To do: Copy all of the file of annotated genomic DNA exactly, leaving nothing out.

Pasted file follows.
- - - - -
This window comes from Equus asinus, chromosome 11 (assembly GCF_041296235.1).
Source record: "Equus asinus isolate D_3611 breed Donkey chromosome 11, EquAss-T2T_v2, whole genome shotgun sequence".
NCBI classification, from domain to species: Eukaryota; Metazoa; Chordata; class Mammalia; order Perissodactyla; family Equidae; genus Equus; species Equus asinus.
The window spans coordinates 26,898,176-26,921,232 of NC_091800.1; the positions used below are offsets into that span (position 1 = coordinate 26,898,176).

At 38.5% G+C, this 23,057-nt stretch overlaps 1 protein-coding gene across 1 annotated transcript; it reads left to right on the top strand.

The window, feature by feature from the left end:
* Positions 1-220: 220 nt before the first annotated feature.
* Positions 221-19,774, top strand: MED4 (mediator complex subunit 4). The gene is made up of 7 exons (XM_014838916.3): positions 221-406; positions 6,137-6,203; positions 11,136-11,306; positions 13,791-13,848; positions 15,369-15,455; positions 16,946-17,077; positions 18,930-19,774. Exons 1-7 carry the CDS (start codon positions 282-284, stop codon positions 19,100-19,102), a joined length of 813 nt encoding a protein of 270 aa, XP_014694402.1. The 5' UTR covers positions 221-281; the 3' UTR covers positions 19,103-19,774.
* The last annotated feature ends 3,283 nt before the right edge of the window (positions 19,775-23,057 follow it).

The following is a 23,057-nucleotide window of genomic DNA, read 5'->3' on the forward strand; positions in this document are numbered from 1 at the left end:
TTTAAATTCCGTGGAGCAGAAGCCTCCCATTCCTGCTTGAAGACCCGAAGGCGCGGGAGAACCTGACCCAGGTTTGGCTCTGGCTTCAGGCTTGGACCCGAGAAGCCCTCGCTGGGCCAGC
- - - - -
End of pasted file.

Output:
This window comes from Equus asinus, chromosome 11 (assembly GCF_041296235.1).
Source record: "Equus asinus isolate D_3611 breed Donkey chromosome 11, EquAss-T2T_v2, whole genome shotgun sequence".
NCBI classification, from domain to species: Eukaryota; Metazoa; Chordata; class Mammalia; order Perissodactyla; family Equidae; genus Equus; species Equus asinus.
The window spans coordinates 26,898,176-26,921,232 of NC_091800.1; the positions used below are offsets into that span (position 1 = coordinate 26,898,176).

At 38.5% G+C, this 23,057-nt stretch overlaps 1 protein-coding gene across 1 annotated transcript; it reads left to right on the top strand.

The window, feature by feature from the left end:
* Positions 1-220: 220 nt before the first annotated feature.
* Positions 221-19,774, top strand: MED4 (mediator complex subunit 4). The gene is made up of 7 exons (XM_014838916.3): positions 221-406; positions 6,137-6,203; positions 11,136-11,306; positions 13,791-13,848; positions 15,369-15,455; positions 16,946-17,077; positions 18,930-19,774. Exons 1-7 carry the CDS (start codon positions 282-284, stop codon positions 19,100-19,102), a joined length of 813 nt encoding a protein of 270 aa, XP_014694402.1. The 5' UTR covers positions 221-281; the 3' UTR covers positions 19,103-19,774.
* The last annotated feature ends 3,283 nt before the right edge of the window (positions 19,775-23,057 follow it).

The following is a 23,057-nucleotide window of genomic DNA, read 5'->3' on the forward strand; positions in this document are numbered from 1 at the left end:
TTTAAATTCCGTGGAGCAGAAGCCTCCCATTCCTGCTTGAAGACCCGAAGGCGCGGGAGAACCTGACCCAGGTTTGGCTCTGGCTTCAGGCTTGGACCCGAGAAGCCCTCGCTGGGCCAGC